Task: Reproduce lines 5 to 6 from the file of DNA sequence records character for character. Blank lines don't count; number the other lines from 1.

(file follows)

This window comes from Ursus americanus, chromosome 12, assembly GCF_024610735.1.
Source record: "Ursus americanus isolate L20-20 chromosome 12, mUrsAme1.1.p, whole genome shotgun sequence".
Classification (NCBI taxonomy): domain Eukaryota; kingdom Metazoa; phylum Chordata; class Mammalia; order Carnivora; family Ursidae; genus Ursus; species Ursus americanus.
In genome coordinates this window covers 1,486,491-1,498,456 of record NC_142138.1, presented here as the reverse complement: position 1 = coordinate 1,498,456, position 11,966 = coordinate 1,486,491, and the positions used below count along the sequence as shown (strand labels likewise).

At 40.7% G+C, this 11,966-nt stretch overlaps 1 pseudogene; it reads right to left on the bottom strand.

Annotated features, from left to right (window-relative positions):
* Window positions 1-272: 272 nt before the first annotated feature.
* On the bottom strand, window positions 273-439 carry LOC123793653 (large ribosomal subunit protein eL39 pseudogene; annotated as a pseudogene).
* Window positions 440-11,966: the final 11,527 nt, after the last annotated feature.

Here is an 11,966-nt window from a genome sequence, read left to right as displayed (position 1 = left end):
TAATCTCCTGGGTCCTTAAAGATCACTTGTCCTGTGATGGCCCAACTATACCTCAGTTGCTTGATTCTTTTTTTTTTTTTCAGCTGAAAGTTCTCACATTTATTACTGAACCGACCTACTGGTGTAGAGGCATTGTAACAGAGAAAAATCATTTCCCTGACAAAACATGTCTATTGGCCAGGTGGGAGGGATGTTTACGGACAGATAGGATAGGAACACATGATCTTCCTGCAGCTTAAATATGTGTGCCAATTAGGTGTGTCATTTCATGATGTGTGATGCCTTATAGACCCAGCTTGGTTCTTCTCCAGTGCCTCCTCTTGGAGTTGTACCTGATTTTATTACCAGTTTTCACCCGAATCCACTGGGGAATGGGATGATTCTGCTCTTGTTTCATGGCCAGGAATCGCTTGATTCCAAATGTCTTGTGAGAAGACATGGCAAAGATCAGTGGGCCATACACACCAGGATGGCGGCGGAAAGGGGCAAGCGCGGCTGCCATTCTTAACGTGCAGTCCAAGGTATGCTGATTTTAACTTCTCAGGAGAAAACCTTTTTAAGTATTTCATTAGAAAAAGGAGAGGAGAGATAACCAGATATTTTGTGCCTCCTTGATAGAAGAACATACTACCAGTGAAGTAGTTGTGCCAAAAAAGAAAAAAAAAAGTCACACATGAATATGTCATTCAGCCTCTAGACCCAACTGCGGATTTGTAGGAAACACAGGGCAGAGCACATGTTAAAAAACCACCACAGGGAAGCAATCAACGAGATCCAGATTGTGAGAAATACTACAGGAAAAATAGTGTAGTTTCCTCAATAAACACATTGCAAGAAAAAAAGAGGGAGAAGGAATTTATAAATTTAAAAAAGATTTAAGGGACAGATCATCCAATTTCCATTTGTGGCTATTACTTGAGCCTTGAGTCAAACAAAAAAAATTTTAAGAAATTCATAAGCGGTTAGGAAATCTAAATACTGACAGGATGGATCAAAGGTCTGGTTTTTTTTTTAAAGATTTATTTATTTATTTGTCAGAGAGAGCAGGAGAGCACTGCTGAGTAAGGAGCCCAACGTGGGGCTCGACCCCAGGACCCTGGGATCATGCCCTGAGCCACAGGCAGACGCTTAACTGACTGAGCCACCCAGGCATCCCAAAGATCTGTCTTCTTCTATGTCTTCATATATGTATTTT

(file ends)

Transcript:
At 40.7% G+C, this 11,966-nt stretch overlaps 1 pseudogene; it reads right to left on the bottom strand.

Annotated features, from left to right (window-relative positions):